The Chinese, yes, thank you. The -- on the impact of the latest round of discussions, the larger potential tariffs talked about from the U.S. side and then also the retaliation from the Chinese side, there's no direct impact on the aluminum industry itself. There is an indirect impact in that it creates some questions about the general economy, could have impacts on how commodity flows and expectations about commodities, but there really are no direct impacts on us.

Matthew Korn -- Goldman Sachs -- Analyst

Appreciate it. Good luck.

Roy Harvey -- President and Chief Executive Officer

Thank you.

Operator

And our next question comes from Curt Woodworth with Credit Suisse. Please, go ahead.

Curt Woodworth -- Credit Suisse -- Analyst

Yes. Hi, good afternoon.

Roy Harvey -- President and Chief Executive Officer

Hey, Curt.

Bill Oplinger -- Executive Vice President and Chief Financial Officer

Curt.

Curt Woodworth -- Credit Suisse -- Analyst

I was wondering, is there any ability for you to change the importer of records, right? I believe you're responsible for the tariffs because of that designation, whereas -- and I think a lot of other products, the trader or the consumer would be listed at that. So have you had any dialogue with your customer base around sharing the burden of the tariffs? And then there is a product exclusion process for products that can't be made here, right. So it's sort of an odd situation that you, as the producer, would be the one to argue for that. But have you filed an exclusion request with regard to your exports with commerce?

Roy Harvey -- President and Chief Executive Officer

Yes. So a few questions in there. What you're seeing in the market is the beginnings of a discussion around duty paid versus duty unpaid market, and so that's sort of a natural process. We've seen it in Europe.

We've seen it elsewhere. But it's a natural process that starts to make those discussions a bit more transparent. The simple fact is that Midwest premiums are experienced across North America, but because of the tariffs, you're really only realizing the full impact of those Midwest premiums if you produce in the United States. And so while there's a lot of discussions around that and there are specific contracts, I think the market is moving more toward the duty paid versus the duty unpaid kind of methodology.

On your second question -- what was the second question, Curt? Remind me.

Curt Woodworth -- Credit Suisse -- Analyst

Have you filed a request for an exclusion? It might be...

Roy Harvey -- President and Chief Executive Officer

On the request for exclusions, yes, thanks. So we have not filed any requests at this point. We obviously keep very close to that process. It is something that we continue to analyze.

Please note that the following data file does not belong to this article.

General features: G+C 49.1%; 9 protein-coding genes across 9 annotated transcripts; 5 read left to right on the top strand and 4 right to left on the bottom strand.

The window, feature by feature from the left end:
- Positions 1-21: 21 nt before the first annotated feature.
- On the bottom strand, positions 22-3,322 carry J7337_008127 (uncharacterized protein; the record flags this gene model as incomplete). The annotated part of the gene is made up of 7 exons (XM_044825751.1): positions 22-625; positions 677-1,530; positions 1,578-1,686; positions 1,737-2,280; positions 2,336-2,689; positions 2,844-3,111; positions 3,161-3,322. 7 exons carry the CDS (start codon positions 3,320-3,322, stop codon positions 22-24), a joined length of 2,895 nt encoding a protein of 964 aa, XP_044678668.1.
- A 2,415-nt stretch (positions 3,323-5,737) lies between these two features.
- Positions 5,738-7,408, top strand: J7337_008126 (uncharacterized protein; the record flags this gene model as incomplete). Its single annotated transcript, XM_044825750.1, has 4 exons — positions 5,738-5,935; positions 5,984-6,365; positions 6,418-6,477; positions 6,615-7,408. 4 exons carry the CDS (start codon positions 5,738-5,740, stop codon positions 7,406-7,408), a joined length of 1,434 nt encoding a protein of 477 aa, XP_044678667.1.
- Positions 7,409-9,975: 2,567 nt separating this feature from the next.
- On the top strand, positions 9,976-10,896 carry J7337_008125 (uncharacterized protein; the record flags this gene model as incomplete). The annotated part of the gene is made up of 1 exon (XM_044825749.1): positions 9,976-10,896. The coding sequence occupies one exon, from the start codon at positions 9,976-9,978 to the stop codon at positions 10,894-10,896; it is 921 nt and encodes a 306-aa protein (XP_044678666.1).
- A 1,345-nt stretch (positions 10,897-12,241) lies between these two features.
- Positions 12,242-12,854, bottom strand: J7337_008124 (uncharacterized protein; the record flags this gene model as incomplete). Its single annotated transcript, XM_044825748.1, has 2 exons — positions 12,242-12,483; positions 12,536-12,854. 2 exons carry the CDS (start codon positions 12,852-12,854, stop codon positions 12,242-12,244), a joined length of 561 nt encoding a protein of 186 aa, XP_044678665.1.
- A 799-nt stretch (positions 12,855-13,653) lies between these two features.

And so it's -- obviously, we would let our investors know if we were to choose to do that, but nothing filed at this point.

Curt Woodworth -- Credit Suisse -- Analyst

OK. And then just a follow-up question on capital return, the balance sheet still fairly underlevered from a debt perspective, you raised debt to pay down the pension, still generating pretty healthy free cash. Can you comment on your desire to accelerate capital return to the equity holders, either dividends or buybacks? And can you just remind us of the size of your basket in terms of how much you could buy back? And then how much of that would go away if you don't utilize it this year? Because I believe there's, like, only a 50% carryover which you already have? I think it's -- last year's carryover also affected this year. Thank you very much.

Bill Oplinger -- Executive Vice President and Chief Financial Officer

Yes. So I'll address that one. Specifically, the ability to return cash to shareholders is around $437 million in 2018. As you know and I think I alluded to in my comments, a lot of our cash flow generation occurs in the second half of the year.

We have said publicly that we will be returning above -- we have a very formalized capital return structure that focuses on having $1 billion of cash sustaining the operations, paying down some of the pension liabilities. Once we've done all of that, we will return 50% of excess free cash flow to shareholders and use 50% for delevering. We'll be making those decisions in the second half, and we'll let you know when we've made the decision. No -- at this point, thinking through the options between share buybacks and dividends and -- just don't have any answer for you at this point, but we will in the second half.

Roy Harvey -- President and Chief Executive Officer

Yes, it's an active discussion in our board, how should those capital returns look. And it's obviously a very welcome discussion and one that we're taking very seriously.

Curt Woodworth -- Credit Suisse -- Analyst

Understood. Thanks.

Operator

And our next question comes from Timna Tanners with Bank of America Merrill Lynch. Please, go ahead.

Timna Tanners -- Bank of America Merrill Lynch -- Analyst

Good day. Thanks very much. I wanted to just probe a little bit more some of the comments about the broader markets. And I know in the last conference call, we got you to give us some anticipation in terms of the Alunorte restart.

I was wondering if you can comment on any expectations you might have there and with regard to Rusal resuming normal operations.

Roy Harvey -- President and Chief Executive Officer